• Steve Hays
     In the current social climate, abolition is not in the cards. There's insufficient public support for abolition. Indeed, that's an understatement. Even if it was outlawed, juries would acquit defendants. We can still make political progress, but there's that glass ceiling of the electorate.

  • Steve Hays
     It would be preferable for a GOP candidate to run on that platform. That way he could claim a mandate.

  • Alan Maricle
     I know, but the legality is one area in which Christians ought to be faithful. And when they're not, I reserve the right to point it out. When they're not faithful, that's why it's not in the cards. It's b/c nobody thinks it's in teh cards and nobody will live like it's in play. All of that is wrong.
  • Alan Maricle It's sin.

    Steve Hays
     Yes, it would be nice to see a retreat from the cliff. But that's a hypothetical ideal. Real choices come down to real candidates and real voters.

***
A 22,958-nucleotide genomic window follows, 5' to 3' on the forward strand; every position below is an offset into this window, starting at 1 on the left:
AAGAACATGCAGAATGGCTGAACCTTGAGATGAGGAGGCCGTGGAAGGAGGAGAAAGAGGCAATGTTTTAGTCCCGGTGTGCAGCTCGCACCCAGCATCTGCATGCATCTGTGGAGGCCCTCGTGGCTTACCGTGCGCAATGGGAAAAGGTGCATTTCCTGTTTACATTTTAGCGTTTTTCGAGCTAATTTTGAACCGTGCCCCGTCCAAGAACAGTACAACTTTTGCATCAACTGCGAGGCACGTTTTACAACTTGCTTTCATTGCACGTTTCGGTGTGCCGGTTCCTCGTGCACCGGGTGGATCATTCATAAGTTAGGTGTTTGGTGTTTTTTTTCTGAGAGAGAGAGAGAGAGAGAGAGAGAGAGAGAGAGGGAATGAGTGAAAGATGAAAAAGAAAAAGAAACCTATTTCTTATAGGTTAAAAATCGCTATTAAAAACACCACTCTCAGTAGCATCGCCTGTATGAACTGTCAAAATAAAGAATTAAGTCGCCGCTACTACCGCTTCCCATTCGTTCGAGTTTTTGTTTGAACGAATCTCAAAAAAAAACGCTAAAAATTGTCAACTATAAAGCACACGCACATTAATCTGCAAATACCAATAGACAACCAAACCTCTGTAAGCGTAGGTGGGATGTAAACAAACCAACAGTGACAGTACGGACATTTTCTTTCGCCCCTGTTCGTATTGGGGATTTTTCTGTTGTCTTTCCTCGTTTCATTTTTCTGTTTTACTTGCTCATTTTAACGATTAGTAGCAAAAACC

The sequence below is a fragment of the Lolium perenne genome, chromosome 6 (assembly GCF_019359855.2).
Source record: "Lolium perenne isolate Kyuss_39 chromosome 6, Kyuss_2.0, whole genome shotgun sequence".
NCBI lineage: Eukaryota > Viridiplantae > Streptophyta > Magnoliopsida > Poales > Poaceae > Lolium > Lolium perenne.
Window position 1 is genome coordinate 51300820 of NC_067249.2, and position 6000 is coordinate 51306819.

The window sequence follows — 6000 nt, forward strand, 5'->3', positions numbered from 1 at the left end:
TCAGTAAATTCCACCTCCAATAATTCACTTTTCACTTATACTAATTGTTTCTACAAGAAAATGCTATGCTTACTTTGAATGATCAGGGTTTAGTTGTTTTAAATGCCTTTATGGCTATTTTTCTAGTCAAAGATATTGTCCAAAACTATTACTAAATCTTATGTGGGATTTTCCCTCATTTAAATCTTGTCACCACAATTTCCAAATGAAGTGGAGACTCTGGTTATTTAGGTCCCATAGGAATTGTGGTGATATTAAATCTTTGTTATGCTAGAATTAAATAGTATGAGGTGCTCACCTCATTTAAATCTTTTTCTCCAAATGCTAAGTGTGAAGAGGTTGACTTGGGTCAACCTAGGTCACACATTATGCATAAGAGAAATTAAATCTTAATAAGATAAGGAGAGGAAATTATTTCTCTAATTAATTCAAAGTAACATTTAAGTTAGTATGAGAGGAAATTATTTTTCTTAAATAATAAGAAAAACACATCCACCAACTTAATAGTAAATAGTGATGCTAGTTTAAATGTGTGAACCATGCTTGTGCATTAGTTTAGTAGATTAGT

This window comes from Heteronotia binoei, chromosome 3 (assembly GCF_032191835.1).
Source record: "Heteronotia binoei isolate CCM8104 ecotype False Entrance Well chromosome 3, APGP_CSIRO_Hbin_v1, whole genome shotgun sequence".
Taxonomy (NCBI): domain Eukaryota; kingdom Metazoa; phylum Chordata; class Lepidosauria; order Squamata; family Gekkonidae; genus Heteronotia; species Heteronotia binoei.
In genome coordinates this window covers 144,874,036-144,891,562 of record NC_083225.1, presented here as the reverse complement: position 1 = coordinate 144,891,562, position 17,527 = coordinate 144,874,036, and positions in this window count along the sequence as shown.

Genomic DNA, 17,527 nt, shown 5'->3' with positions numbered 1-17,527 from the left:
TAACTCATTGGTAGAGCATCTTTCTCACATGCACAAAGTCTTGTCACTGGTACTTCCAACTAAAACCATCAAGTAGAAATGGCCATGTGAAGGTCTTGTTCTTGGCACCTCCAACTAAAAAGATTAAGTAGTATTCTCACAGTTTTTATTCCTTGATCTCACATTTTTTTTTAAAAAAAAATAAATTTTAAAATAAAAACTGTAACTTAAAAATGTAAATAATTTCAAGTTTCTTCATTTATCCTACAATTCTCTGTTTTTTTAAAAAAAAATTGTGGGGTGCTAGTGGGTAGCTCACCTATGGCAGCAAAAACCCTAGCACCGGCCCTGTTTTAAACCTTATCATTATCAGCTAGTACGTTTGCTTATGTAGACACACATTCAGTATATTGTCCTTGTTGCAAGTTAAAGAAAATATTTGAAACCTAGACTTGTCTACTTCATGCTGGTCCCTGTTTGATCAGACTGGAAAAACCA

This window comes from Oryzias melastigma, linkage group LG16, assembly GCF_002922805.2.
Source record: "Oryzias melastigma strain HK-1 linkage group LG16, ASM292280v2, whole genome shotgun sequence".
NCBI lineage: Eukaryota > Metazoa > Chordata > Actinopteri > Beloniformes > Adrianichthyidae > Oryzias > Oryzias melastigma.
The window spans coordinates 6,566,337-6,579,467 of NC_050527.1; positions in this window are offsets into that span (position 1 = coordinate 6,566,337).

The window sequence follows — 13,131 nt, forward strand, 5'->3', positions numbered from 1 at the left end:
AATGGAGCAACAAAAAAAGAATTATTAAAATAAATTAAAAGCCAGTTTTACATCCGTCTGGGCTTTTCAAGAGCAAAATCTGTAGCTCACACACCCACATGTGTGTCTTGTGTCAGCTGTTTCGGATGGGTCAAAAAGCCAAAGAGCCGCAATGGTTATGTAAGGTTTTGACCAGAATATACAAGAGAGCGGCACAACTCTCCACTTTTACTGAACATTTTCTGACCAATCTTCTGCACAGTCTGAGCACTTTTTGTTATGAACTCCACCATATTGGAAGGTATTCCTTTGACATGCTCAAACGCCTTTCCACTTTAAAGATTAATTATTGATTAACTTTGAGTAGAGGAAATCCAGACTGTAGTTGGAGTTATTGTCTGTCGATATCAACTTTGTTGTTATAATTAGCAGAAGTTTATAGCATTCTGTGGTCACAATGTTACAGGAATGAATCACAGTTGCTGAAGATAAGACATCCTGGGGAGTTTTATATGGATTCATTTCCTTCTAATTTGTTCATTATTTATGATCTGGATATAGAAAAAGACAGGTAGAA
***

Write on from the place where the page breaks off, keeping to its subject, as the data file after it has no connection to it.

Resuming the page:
• Alan Maricle
     \\It would be preferable for a GOP candidate to run on that platform. That way he could claim a mandate.\\
  • Sure. 
  • But if he didn't, he should still abolish abortion.

  • Alan Maricle
     \\Real choices come down to real candidates and real voters\\
  • I don't know what that means. It sounds like worldly pragmatic wisdom. Better to be safe and not do evil that good may result, and watch God work through Christians' faithfulness.

  • Steve Hays
     Alan, we can't vote for candidates who don't run. That's not pragmatism, that's reality. We can't make the voters vote for the right things. That's not pragmatism, that's reality. The composition of the electorate in any give year limits what can be done in the political arena. Christians must play the hand that divine providence has dealt us. That's not pragmatism. That's submission to the will of God. To say we're "doing evil" begs the question. If by "play it safe," you mean make noble ineffectual gestures, I don't see the superior virtue in that approach.